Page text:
Some 5 miles shy of the leader, V And B are sharing the same trials and tribulations and the same doubts as the duo aboard Lamotte Module Création, as is echoed in Luke Berry’s description of the atmosphere during the return to the English Channel. “The wind is lifting, heading, rising and dropping back down and the trimming is down to a matter of centimetres on the sheets… We’re losing metres and gaining them…”

Posting a brilliant performance and putting in a brief appearance in third place, Louis Duc and Gwen Riou (Carac) are keeping a 360° watch in light of the threats from all sides: “We’re continuing our hunt for the Englishman, with a constant eye on our rear-view mirror!! We’re enduring frequent attacks so we’re certainly not immune to being caught up. We know that Campagne de France (Mabire – Merron) still has a few tricks up its sleeve too!!!”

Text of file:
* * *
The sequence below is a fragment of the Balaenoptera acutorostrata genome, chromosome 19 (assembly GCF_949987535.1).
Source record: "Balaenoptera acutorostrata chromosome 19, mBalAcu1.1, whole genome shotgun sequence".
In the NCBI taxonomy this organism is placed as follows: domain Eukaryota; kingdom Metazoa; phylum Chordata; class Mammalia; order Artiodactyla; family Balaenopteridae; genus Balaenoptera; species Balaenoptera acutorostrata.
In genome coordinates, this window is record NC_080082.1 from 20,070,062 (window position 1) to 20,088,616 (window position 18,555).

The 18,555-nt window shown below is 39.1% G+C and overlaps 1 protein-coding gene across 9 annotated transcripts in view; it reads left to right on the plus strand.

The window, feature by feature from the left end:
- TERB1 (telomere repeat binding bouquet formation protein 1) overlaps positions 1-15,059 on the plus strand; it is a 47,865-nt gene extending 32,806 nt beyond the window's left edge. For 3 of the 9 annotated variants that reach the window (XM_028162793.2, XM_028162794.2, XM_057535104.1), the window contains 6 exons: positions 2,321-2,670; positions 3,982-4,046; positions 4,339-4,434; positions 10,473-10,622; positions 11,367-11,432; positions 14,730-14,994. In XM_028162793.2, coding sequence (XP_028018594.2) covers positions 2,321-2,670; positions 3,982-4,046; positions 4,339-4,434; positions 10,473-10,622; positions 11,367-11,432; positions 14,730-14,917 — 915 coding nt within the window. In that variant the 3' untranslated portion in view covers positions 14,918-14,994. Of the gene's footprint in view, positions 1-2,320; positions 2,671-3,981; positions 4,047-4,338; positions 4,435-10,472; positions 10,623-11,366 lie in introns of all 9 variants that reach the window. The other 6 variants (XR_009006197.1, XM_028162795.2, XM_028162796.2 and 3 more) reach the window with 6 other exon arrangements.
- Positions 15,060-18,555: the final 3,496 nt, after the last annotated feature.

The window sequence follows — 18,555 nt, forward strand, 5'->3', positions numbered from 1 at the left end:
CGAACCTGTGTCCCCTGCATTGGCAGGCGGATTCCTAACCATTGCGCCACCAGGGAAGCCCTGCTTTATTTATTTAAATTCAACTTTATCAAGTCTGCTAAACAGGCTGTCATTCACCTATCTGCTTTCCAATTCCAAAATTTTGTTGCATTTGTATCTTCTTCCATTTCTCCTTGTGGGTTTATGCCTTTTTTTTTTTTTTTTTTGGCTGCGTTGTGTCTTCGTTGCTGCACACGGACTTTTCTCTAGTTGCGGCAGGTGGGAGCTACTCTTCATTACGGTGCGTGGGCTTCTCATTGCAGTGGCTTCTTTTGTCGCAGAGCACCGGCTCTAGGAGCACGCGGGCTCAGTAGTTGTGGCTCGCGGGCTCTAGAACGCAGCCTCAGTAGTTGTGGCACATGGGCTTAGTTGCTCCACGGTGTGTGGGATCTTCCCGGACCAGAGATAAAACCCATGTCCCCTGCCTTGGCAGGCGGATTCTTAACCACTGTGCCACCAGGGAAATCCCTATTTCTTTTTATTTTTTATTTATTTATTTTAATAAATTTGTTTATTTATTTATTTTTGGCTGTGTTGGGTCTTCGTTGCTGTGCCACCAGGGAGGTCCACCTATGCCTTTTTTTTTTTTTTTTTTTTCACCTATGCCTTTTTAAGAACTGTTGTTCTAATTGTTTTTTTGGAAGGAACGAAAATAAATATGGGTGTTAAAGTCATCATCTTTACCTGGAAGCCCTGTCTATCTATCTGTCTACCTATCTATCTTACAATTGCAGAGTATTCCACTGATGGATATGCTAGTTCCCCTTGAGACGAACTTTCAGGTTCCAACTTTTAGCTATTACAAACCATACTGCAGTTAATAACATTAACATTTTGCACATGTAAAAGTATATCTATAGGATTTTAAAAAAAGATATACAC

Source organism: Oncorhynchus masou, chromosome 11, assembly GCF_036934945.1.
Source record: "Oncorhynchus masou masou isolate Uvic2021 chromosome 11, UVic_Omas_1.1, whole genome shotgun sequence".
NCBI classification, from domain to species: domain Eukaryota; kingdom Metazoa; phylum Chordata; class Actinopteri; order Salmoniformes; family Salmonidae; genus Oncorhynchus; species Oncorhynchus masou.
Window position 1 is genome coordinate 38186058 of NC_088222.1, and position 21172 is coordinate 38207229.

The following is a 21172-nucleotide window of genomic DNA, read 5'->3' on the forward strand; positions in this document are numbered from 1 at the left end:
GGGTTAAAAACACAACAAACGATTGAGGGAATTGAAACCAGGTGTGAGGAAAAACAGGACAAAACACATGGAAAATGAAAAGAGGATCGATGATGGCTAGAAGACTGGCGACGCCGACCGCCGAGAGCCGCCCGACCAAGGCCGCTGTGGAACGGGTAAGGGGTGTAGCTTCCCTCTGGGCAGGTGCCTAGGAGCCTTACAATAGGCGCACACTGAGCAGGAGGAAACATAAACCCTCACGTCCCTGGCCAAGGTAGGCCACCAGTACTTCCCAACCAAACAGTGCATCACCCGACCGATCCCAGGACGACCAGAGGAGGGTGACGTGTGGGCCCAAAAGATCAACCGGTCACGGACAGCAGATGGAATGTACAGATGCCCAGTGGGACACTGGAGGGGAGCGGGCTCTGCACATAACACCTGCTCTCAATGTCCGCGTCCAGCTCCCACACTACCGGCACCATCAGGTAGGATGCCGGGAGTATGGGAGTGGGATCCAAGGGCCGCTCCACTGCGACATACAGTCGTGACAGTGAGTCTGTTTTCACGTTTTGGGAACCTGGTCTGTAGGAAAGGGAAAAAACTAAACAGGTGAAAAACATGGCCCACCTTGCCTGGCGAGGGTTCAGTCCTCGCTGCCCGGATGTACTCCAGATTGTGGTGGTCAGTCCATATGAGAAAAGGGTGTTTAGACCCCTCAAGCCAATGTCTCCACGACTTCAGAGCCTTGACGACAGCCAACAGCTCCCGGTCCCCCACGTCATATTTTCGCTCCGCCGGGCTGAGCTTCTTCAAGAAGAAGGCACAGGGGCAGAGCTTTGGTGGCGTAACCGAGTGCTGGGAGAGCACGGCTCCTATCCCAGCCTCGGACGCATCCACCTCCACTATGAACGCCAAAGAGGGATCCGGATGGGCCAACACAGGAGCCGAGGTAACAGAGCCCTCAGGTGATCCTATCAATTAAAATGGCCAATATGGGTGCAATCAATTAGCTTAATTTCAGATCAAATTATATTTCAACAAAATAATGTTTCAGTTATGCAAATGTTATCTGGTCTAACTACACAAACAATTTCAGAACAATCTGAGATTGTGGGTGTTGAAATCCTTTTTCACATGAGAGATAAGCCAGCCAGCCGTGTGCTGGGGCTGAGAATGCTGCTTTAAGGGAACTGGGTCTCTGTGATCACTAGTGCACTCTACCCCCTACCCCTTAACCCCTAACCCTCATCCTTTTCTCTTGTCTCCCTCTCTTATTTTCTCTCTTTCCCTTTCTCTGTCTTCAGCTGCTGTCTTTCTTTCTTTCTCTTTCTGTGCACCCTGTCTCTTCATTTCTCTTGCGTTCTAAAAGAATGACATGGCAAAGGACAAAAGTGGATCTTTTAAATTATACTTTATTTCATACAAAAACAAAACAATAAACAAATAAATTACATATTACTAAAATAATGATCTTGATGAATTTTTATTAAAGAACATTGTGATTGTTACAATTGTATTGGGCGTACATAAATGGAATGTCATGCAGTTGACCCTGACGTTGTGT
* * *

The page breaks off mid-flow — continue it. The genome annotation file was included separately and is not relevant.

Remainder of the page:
Just 300 miles from the finish, everyone is feeling under threat from a stroke of luck or a stroke of genius from one or other of the protagonists battling it out a few boat lengths away. They are all too aware that the time for prevarication is over. Despite the fatigue, they have to give it their all and gain ground to the South, where a favourable breeze might well appear tomorrow morning, albeit rather breathless. At this point, the stress will ramp up yet another notch in the struggle to put in some well-timed gybes, in the light airs, to slip along in front of their fellow playmates, bound for the Cotentin headland.